Sitka voter Angie Bowers shows her “I Voted” sticker after casting a ballot in the 2021 Sitka Municipal Election. (KCAW photo/Katherine Rose)

The race for the second seat on the Sitka assembly is a dead heat, and won’t be settled until absentee and early ballots are counted this Friday. Sitkans cast their votes more decisively on Prop 1 on election day, however, favoring the sale of the Sitka Community Hospital building by a nearly 2-to-1 margin.

In the three-way race for two open assembly seats, Dave Miller has a decent lead. Miller earned the most votes in precincts 1 and 2 on election day, receiving 680 votes overall. As long as the early and absentee votes line up similarly, Miller will likely be elected to the Sitka Assembly. But the race for the second seat is extremely close. So far, incumbent Kevin Mosher has earned 478 votes, with Rachel Moreno right behind him with 446 votes. The two precincts split on the winner, with Mosher winning precinct 1 and Moreno winning precinct 2. The two candidates are separated by a difference of just 32 votes.

Note: 807 absentee/early ballots will be counted beginning at noon, Friday, October 8 in Harrigan Centennial Hall. All results are unofficial until certified by the Sitka Assembly on Tuesday, October 12.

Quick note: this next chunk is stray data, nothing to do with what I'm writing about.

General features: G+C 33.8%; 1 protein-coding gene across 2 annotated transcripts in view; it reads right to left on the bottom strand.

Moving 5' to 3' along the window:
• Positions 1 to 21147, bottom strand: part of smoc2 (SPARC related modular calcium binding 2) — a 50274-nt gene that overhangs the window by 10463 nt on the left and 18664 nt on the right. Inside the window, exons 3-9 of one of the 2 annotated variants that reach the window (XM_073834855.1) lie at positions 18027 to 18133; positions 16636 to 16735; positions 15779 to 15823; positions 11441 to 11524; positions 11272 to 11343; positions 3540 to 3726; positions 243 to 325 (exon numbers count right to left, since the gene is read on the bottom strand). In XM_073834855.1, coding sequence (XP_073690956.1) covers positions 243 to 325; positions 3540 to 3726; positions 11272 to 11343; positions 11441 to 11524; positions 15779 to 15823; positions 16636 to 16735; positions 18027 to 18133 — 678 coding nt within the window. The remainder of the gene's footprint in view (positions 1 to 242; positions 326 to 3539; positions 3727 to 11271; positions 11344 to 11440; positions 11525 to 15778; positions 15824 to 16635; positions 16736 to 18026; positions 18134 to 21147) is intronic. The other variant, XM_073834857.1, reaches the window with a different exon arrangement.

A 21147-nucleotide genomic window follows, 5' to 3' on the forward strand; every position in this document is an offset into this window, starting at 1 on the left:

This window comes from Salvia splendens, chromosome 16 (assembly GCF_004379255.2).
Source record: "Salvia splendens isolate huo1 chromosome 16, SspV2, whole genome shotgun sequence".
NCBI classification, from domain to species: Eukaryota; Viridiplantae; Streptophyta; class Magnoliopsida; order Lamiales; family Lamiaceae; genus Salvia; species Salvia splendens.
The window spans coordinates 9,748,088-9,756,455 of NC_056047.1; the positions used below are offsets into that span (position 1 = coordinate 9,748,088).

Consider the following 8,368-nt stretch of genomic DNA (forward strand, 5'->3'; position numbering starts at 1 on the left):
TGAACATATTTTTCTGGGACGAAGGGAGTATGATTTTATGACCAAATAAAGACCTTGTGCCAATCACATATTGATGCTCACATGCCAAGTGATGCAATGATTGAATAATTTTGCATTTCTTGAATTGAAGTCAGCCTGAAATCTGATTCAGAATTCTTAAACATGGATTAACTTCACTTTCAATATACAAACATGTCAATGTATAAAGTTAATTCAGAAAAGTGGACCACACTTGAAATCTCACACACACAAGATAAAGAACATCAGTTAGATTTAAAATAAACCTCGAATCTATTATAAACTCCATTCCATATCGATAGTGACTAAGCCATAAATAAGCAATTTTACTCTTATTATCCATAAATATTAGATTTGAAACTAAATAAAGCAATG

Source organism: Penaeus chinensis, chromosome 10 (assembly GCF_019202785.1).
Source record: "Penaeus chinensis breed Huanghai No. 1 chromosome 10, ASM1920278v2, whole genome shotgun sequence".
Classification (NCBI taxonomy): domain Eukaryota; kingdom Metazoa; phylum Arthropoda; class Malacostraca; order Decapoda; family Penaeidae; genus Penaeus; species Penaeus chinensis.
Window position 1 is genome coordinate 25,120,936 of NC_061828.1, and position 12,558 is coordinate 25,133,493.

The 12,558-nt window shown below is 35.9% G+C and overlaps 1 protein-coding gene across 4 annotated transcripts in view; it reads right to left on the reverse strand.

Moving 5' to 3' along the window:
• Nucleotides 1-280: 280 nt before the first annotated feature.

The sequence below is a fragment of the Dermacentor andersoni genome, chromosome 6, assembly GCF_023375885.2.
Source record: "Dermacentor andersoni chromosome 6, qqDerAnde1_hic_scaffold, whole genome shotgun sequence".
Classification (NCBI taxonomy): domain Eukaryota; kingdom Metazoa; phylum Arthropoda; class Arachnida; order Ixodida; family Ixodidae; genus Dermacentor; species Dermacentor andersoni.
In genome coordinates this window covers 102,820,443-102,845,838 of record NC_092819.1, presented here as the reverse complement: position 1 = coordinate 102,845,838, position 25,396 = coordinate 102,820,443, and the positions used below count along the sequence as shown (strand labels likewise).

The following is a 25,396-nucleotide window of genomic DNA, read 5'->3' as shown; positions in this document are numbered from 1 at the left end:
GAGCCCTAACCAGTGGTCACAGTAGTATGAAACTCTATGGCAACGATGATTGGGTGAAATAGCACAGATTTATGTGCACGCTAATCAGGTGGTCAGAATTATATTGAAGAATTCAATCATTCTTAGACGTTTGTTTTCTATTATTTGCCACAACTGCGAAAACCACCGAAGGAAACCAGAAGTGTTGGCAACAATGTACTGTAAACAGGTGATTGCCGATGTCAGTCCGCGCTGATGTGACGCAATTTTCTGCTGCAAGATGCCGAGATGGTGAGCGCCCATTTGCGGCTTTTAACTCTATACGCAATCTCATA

While the Assembly race is far too close to call, the outcome is  more definitive for Prop 1. 574 Sitkans voted in favor of selling the former Sitka Community Hospital building and properties. 300 voted against a sale. The counting of absentee and early ballots on Friday will likely not affect the outcome. The Southeast Alaska Regional Health Consortium has offered just over $8.2 million for the properties, with plans to expand its long term care unit and build a 28-unit residential apartment complex. The ballot question is only advisory, however, and the Sitka Assembly will ultimately decide whether to approve a sale at its next regular meeting. 

The race for Sitka School Board was no contest this year, with only two candidates seeking the two open seats on the board. Nevertheless, both won strong support from voters. Incumbent board president Amy Morrison had 710 votes with 2 precincts reporting. Newcomer Todd Gebler had 636. There were only 53 ballots cast for write-in candidates on election day, making it unlikely that the race will be affected by Friday’s count of absentee and early ballots. Both Morrison and Gebler will take 3-year terms on the Sitka School Board.

These election results are still unofficial — nothing will be certain until the 807 early and absentee ballots are counted on Friday. The results will not be official until the Sitka Assembly certifies the election on Tuesday, October 12.